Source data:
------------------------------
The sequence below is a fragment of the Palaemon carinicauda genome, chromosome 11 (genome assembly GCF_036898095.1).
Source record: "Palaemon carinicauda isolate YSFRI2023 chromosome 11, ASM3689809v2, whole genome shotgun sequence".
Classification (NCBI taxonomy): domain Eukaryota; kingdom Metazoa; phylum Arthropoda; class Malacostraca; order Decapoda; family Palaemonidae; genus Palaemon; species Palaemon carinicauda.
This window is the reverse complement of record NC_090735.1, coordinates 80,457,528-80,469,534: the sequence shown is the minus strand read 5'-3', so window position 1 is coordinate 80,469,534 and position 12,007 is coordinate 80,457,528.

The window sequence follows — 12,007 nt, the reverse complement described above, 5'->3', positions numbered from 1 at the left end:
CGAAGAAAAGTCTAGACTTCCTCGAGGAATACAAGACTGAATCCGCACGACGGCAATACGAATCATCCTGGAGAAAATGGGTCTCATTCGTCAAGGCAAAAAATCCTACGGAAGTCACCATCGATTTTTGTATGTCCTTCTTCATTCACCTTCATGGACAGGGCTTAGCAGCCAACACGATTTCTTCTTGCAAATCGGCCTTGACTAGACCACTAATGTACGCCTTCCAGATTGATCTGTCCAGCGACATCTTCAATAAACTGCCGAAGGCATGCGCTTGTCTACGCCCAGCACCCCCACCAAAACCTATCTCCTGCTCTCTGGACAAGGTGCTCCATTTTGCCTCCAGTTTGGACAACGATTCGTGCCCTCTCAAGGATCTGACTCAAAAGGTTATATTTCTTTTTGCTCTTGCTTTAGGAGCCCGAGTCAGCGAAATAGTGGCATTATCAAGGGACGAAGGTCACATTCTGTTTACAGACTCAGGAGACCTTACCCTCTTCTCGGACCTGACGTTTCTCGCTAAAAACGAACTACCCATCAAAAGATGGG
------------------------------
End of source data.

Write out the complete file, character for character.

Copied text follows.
The sequence below is a fragment of the Palaemon carinicauda genome, chromosome 11 (genome assembly GCF_036898095.1).
Source record: "Palaemon carinicauda isolate YSFRI2023 chromosome 11, ASM3689809v2, whole genome shotgun sequence".
Classification (NCBI taxonomy): domain Eukaryota; kingdom Metazoa; phylum Arthropoda; class Malacostraca; order Decapoda; family Palaemonidae; genus Palaemon; species Palaemon carinicauda.
This window is the reverse complement of record NC_090735.1, coordinates 80,457,528-80,469,534: the sequence shown is the minus strand read 5'-3', so window position 1 is coordinate 80,469,534 and position 12,007 is coordinate 80,457,528.

The window sequence follows — 12,007 nt, the reverse complement described above, 5'->3', positions numbered from 1 at the left end:
CGAAGAAAAGTCTAGACTTCCTCGAGGAATACAAGACTGAATCCGCACGACGGCAATACGAATCATCCTGGAGAAAATGGGTCTCATTCGTCAAGGCAAAAAATCCTACGGAAGTCACCATCGATTTTTGTATGTCCTTCTTCATTCACCTTCATGGACAGGGCTTAGCAGCCAACACGATTTCTTCTTGCAAATCGGCCTTGACTAGACCACTAATGTACGCCTTCCAGATTGATCTGTCCAGCGACATCTTCAATAAACTGCCGAAGGCATGCGCTTGTCTACGCCCAGCACCCCCACCAAAACCTATCTCCTGCTCTCTGGACAAGGTGCTCCATTTTGCCTCCAGTTTGGACAACGATTCGTGCCCTCTCAAGGATCTGACTCAAAAGGTTATATTTCTTTTTGCTCTTGCTTTAGGAGCCCGAGTCAGCGAAATAGTGGCATTATCAAGGGACGAAGGTCACATTCTGTTTACAGACTCAGGAGACCTTACCCTCTTCTCGGACCTGACGTTTCTCGCTAAAAACGAACTACCCATCAAAAGATGGG